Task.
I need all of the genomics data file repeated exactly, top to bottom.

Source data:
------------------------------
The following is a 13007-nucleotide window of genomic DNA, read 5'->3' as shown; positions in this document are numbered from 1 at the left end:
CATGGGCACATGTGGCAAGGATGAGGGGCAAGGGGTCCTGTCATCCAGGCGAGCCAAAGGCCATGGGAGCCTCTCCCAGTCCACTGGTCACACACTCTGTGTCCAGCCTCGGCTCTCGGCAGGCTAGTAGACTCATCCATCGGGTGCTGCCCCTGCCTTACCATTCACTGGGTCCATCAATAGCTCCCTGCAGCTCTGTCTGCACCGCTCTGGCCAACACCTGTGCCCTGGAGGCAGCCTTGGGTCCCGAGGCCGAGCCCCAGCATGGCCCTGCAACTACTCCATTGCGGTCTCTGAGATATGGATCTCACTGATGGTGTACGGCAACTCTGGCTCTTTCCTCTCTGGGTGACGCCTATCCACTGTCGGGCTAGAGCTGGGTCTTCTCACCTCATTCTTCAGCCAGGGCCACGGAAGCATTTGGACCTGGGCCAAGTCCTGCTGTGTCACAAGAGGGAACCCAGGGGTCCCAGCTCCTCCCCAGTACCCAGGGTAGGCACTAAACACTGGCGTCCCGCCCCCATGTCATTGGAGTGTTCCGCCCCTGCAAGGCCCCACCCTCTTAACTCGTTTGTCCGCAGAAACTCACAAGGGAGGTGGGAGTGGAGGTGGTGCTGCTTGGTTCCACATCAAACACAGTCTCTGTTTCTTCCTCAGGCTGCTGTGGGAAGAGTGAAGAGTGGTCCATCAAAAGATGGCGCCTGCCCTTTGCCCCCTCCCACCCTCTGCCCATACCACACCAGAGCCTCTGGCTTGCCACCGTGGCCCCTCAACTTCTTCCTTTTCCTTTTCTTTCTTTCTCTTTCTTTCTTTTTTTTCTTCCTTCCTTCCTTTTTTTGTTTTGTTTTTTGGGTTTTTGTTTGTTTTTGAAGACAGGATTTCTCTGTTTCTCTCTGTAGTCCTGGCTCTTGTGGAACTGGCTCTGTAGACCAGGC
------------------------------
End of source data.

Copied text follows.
The following is a 13007-nucleotide window of genomic DNA, read 5'->3' as shown; positions in this document are numbered from 1 at the left end:
CATGGGCACATGTGGCAAGGATGAGGGGCAAGGGGTCCTGTCATCCAGGCGAGCCAAAGGCCATGGGAGCCTCTCCCAGTCCACTGGTCACACACTCTGTGTCCAGCCTCGGCTCTCGGCAGGCTAGTAGACTCATCCATCGGGTGCTGCCCCTGCCTTACCATTCACTGGGTCCATCAATAGCTCCCTGCAGCTCTGTCTGCACCGCTCTGGCCAACACCTGTGCCCTGGAGGCAGCCTTGGGTCCCGAGGCCGAGCCCCAGCATGGCCCTGCAACTACTCCATTGCGGTCTCTGAGATATGGATCTCACTGATGGTGTACGGCAACTCTGGCTCTTTCCTCTCTGGGTGACGCCTATCCACTGTCGGGCTAGAGCTGGGTCTTCTCACCTCATTCTTCAGCCAGGGCCACGGAAGCATTTGGACCTGGGCCAAGTCCTGCTGTGTCACAAGAGGGAACCCAGGGGTCCCAGCTCCTCCCCAGTACCCAGGGTAGGCACTAAACACTGGCGTCCCGCCCCCATGTCATTGGAGTGTTCCGCCCCTGCAAGGCCCCACCCTCTTAACTCGTTTGTCCGCAGAAACTCACAAGGGAGGTGGGAGTGGAGGTGGTGCTGCTTGGTTCCACATCAAACACAGTCTCTGTTTCTTCCTCAGGCTGCTGTGGGAAGAGTGAAGAGTGGTCCATCAAAAGATGGCGCCTGCCCTTTGCCCCCTCCCACCCTCTGCCCATACCACACCAGAGCCTCTGGCTTGCCACCGTGGCCCCTCAACTTCTTCCTTTTCCTTTTCTTTCTTTCTCTTTCTTTCTTTTTTTTCTTCCTTCCTTCCTTTTTTTGTTTTGTTTTTTGGGTTTTTGTTTGTTTTTGAAGACAGGATTTCTCTGTTTCTCTCTGTAGTCCTGGCTCTTGTGGAACTGGCTCTGTAGACCAGGC